FORT LAUDERDALE, Fla. (AP) — The jury that will decide whether Florida school shooter Nikolas Cruz gets a death sentence will tour the blood-stained, bullet-pocked building where he murdered 17 people four years ago, a judge has ruled.
What You Need To Know
- Jury selection began Monday in the Parkland shooting trial
- A judge has allowed the jury to tour the school building where Nikolas Cruz, 23, murdered 17 people four years ago
- Prosecutors want jurors to see the path Cruz took through the building on Feb. 14, 2018, to understand the carnage he unleashed
- The three-step selection process is expected to last two months, followed by a four-month trial
- The Broward County school district plans to demolish it after the trial
Circuit Judge Elizabeth Scherer rejected a defense argument that a jury tour of the three-story building at Marjory Stoneman Douglas High School is not necessary because there are videos and photos of the crime scene and would only serve to inflame the jurors’ passions.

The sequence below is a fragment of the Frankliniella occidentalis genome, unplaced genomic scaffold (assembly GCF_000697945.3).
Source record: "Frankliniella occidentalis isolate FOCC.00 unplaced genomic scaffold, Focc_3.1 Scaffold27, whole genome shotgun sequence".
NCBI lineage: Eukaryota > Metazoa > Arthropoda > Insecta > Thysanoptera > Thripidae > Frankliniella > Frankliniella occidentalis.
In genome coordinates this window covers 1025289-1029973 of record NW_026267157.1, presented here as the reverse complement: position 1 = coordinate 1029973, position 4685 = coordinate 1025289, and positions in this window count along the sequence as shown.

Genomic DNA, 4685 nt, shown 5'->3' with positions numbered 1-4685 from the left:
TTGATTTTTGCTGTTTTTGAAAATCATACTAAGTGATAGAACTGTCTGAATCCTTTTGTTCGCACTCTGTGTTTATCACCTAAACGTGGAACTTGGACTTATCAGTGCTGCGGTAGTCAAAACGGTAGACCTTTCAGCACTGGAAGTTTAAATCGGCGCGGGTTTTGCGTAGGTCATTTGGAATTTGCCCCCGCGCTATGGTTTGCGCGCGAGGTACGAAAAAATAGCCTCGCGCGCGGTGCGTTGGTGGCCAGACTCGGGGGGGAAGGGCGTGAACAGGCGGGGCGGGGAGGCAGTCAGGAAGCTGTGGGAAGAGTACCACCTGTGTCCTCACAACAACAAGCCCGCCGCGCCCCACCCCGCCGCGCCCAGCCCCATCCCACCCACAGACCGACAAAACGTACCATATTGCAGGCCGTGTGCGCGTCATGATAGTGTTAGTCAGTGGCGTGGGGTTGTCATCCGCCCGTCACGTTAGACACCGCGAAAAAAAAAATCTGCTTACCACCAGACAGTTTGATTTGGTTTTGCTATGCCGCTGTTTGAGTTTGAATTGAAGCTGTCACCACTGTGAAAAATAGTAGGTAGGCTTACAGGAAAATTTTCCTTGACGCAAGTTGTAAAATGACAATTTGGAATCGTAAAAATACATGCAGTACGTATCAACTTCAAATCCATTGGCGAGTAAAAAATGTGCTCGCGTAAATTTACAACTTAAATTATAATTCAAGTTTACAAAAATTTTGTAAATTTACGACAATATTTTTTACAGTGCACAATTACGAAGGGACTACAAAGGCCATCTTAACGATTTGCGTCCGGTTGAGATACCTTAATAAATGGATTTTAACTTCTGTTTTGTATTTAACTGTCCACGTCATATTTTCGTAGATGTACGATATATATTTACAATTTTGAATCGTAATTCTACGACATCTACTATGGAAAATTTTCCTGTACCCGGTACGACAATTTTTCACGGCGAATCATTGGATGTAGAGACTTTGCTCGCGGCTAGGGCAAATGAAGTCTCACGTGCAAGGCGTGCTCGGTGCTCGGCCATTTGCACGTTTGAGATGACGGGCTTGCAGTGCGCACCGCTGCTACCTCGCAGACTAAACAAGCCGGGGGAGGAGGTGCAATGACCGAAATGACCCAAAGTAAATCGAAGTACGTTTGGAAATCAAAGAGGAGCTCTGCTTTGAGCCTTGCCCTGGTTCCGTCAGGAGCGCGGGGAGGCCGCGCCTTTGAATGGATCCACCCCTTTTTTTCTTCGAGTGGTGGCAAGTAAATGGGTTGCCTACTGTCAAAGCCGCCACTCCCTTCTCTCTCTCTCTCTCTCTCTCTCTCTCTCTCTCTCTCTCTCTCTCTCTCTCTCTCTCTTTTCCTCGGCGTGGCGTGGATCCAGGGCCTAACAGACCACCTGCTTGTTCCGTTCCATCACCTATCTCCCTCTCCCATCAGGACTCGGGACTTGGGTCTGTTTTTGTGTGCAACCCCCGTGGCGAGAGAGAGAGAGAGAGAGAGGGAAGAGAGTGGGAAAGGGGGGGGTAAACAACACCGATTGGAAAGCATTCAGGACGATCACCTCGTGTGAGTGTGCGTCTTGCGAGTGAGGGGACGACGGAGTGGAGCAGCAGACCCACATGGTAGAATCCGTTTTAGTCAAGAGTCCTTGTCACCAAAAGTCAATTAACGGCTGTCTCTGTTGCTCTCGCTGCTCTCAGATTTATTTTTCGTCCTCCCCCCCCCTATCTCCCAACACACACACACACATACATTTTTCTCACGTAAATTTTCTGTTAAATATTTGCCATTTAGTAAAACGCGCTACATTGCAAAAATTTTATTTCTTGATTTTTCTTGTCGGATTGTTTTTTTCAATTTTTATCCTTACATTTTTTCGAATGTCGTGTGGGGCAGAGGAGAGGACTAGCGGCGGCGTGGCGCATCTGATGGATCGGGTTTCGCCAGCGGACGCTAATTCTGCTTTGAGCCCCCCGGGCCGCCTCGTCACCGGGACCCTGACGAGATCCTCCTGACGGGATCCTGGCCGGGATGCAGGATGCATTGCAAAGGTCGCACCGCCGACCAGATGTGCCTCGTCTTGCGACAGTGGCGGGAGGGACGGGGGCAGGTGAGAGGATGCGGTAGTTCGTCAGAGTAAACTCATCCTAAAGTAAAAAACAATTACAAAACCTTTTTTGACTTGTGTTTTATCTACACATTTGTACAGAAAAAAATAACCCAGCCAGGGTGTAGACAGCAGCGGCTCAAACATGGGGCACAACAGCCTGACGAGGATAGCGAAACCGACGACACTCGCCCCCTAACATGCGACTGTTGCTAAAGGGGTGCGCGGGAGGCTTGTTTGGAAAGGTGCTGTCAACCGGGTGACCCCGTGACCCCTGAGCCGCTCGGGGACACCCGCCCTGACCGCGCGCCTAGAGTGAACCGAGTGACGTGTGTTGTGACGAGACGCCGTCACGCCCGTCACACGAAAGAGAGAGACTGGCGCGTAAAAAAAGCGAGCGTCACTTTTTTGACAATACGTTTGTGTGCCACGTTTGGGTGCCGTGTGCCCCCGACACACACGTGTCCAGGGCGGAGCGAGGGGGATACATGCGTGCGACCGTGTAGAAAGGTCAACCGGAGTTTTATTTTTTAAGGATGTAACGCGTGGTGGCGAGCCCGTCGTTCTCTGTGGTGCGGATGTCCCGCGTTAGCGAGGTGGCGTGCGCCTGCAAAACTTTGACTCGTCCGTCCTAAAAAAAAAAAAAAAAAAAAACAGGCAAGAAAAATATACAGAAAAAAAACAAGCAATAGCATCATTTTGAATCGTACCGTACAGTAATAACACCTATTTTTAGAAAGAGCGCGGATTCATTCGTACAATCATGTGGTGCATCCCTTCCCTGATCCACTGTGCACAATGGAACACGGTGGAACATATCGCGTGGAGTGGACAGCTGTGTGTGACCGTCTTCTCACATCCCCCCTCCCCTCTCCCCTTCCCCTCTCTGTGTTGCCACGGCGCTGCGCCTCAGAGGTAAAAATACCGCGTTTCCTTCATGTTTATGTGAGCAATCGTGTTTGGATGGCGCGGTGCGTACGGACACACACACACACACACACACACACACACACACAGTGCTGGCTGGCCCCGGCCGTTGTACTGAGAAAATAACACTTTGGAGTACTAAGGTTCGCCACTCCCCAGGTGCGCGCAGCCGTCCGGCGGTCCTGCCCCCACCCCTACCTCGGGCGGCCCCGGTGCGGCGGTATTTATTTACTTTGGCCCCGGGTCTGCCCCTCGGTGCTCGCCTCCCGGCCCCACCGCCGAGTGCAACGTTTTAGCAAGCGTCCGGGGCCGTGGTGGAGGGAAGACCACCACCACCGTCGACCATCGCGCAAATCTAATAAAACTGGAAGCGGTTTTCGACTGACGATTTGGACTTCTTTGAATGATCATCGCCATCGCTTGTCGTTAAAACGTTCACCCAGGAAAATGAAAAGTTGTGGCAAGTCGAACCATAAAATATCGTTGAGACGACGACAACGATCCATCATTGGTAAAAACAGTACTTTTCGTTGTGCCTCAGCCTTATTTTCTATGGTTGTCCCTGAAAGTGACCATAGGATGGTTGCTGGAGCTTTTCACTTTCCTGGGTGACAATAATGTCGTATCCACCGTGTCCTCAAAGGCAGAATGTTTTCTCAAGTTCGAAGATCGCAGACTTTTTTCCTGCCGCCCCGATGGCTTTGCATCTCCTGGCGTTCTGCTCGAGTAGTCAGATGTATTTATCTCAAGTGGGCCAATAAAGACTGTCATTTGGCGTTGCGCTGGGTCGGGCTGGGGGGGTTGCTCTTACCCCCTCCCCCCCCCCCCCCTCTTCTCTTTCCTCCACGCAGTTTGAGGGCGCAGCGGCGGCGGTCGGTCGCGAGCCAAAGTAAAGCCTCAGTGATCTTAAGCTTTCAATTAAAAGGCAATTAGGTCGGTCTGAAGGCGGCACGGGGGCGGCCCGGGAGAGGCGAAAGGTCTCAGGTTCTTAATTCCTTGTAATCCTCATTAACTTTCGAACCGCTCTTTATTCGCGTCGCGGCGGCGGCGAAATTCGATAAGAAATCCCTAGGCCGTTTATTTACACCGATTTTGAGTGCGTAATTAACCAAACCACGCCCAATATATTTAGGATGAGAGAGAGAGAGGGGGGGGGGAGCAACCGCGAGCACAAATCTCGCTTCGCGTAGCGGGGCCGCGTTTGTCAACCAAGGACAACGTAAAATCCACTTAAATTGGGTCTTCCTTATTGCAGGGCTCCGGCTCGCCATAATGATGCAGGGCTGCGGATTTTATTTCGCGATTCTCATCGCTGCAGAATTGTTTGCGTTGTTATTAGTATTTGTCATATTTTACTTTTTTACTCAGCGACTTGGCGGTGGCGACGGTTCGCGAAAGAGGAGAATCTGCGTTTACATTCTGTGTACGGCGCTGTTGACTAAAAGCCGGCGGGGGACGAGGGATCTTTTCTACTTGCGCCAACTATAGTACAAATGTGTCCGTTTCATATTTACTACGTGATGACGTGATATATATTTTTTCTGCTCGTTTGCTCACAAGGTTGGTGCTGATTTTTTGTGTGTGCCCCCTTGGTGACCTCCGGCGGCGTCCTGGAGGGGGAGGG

Cruz’s lawyers said the tour was particularly unnecessary since he pleaded guilty in October and the jury will not have to decide whether he committed the murders, only whether he is sentenced to death or life without parole.
But Judge Scherer disagreed.
“The Court finds that a jury view of the crime scene remains useful and proper, even in light of the current posture of the case,” Scherer wrote in a ruling posted Monday. “The purpose of a jury view is to assist the jury in analyzing and applying the evidence presented at trial.”
Prosecutors want jurors to see the path Cruz, 23, took through the building on Feb. 14, 2018, to understand the carnage he unleashed as he walked methodically floor-to-floor, firing his semi-automatic rifle as he went. Shortly after the shooting, the building was fenced off and sealed — the dried blood, Valentine’s Day gifts and bullet holes still in place.
Jury selection began Monday for Cruz’s trial. The three-step selection process is expected to last two months, followed by a four-month trial.
The jurors will decide whether the aggravating factors of the killings — the multiple deaths, the planning, the cruelty — outweigh mitigating factors such as Cruz’s lifelong mental and emotional problems and the death of his parents.
Juries don’t typically tour crime scenes, but either side can request it if it believes a visit would help the members better understand the case. It is up to the judge to decide if they visit.
The building, which rises above the Stoneman Douglas campus, has been a grim, daily reminder of the shooting for students, staff and parents. The Broward County school district plans to demolish it after the trial.